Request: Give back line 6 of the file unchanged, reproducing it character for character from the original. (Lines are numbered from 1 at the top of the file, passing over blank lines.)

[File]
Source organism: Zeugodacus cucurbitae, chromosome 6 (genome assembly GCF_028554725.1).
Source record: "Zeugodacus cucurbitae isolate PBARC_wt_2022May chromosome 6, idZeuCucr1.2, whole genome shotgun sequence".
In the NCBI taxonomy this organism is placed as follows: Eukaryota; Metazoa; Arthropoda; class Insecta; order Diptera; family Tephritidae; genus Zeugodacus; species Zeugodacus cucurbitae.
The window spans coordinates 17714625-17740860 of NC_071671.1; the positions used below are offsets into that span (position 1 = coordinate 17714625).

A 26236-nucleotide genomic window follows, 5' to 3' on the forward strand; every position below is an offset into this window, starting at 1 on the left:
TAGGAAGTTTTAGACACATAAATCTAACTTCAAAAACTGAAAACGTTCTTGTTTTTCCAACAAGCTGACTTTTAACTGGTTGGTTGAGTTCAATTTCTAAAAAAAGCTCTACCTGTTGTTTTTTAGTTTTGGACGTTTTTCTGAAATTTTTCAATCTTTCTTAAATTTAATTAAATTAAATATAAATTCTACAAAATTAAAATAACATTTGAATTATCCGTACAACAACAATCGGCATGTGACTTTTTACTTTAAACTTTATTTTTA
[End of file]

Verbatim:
TAGGAAGTTTTAGACACATAAATCTAACTTCAAAAACTGAAAACGTTCTTGTTTTTCCAACAAGCTGACTTTTAACTGGTTGGTTGAGTTCAATTTCTAAAAAAAGCTCTACCTGTTGTTTTTTAGTTTTGGACGTTTTTCTGAAATTTTTCAATCTTTCTTAAATTTAATTAAATTAAATATAAATTCTACAAAATTAAAATAACATTTGAATTATCCGTACAACAACAATCGGCATGTGACTTTTTACTTTAAACTTTATTTTTA